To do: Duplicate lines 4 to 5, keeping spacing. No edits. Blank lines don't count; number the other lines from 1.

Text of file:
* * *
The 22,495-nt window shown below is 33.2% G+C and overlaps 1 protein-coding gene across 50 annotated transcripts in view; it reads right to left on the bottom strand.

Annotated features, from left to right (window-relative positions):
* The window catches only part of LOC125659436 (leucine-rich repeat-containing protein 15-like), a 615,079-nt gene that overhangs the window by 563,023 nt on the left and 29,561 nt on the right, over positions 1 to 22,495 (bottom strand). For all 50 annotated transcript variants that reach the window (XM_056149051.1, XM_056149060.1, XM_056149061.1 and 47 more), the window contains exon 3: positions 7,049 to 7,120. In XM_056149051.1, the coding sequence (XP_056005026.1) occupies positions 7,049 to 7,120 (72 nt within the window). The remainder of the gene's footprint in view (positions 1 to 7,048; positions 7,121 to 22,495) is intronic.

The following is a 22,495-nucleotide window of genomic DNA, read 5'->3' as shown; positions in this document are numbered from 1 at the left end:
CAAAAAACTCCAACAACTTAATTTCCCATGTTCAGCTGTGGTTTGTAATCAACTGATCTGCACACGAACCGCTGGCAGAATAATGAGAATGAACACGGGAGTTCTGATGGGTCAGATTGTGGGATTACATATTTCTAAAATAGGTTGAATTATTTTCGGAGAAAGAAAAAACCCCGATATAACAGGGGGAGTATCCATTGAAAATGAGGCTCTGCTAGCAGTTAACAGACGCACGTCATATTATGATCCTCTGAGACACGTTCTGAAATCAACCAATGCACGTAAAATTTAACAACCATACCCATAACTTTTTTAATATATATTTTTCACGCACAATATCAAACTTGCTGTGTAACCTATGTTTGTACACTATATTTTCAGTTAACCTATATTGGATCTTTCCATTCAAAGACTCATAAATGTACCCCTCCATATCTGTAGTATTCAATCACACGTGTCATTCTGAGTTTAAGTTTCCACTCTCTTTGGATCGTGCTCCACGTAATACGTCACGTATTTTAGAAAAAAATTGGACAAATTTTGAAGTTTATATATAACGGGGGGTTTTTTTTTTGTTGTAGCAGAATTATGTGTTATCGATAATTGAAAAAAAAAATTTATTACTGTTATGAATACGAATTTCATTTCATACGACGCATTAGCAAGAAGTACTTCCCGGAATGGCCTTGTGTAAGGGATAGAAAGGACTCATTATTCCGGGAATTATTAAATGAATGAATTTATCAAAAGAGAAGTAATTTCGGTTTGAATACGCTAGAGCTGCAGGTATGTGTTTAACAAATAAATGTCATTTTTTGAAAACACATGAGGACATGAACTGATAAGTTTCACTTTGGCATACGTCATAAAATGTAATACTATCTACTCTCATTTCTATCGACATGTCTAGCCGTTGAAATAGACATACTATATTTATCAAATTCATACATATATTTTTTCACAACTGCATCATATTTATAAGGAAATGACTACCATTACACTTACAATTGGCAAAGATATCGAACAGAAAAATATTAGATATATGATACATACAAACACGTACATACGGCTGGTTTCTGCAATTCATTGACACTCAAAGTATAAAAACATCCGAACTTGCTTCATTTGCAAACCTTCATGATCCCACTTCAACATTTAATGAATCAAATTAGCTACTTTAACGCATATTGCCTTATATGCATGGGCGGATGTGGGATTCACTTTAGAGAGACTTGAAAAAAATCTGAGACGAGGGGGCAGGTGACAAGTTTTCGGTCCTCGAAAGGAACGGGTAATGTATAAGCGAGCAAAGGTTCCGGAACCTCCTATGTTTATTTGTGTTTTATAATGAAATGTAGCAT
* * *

The following is a 22,495-nucleotide window of genomic DNA, read 5'->3' as shown; positions in this document are numbered from 1 at the left end:
CAAAAAACTCCAACAACTTAATTTCCCATGTTCAGCTGTGGTTTGTAATCAACTGATCTGCACACGAACCGCTGGCAGAATAATGAGAATGAACACGGGAGTTCTGATGGGTCAGATTGTGGGATTACATATTTCTAAAATAGGTTGAATTATTTTCGGAGAAAGAAAAAACCCCGATATAACAGGGGGAGTATCCATTGAAAATGAGGCTCTGCTAGCAGTTAACAGACGCACGTCATATTATGATCCTCTGAGACACGTTCTGAAATCAACCAATGCACGTAAAATTTAACAACCATACCCATAACTTTTTTAATATATATTTTTCACGCACAATATCAAACTTGCTGTGTAACCTATGTTTGTACACTATATTTTCAGTTAACCTATATTGGATCTTTCCATTCAAAGACTCATAAATGTACCCCTCCATATCTGTAGTATTCAATCACACGTGTCATTCTGAGTTTAAGTTTCCACTCTCTTTGGATCGTGCTCCACGTAATACGTCACGTATTTTAGAAAAAAATTGGACAAATTTTGAAGTTTATATATAACGGGGGGTTTTTTTTTTGTTGTAGCAGAATTATGTGTTATCGATAATTGAAAAAAAAAATTTATTACTGTTATGAATACGAATTTCATTTCATACGACGCATTAGCAAGAAGTACTTCCCGGAATGGCCTTGTGTAAGGGATAGAAAGGACTCATTATTCCGGGAATTATTAAATGAATGAATTTATCAAAAGAGAAGTAATTTCGGTTTGAATACGCTAGAGCTGCAGGTATGTGTTTAACAAATAAATGTCATTTTTTGAAAACACATGAGGACATGAACTGATAAGTTTCACTTTGGCATACGTCATAAAATGTAATACTATCTACTCTCATTTCTATCGACATGTCTAGCCGTTGAAATAGACATACTATATTTATCAAATTCATACATATATTTTTTCACAACTGCATCATATTTATAAGGAAATGACTACCATTACACTTACAATTGGCAAAGATATCGAACAGAAAAATATTAGATATATGATACATACAAACACGTACATACGGCTGGTTTCTGCAATTCATTGACACTCAAAGTATAAAAACATCCGAACTTGCTTCATTTGCAAACCTTCATGATCCCACTTCAACATTTAATGAATCAAATTAGCTACTTTAACGCATATTGCCTTATATGCATGGGCGGATGTGGGATTCACTTTAGAGAGACTTGAAAAAAATCTGAGACGAGGGGGCAGGTGACAAGTTTTCGGTCCTCGAAAGGAACGGGTAATGTATAAGCGAGCAAAGGTTCCGGAACCTCCTATGTTTATTTGTGTTTTATAATGAAATGTAGCAT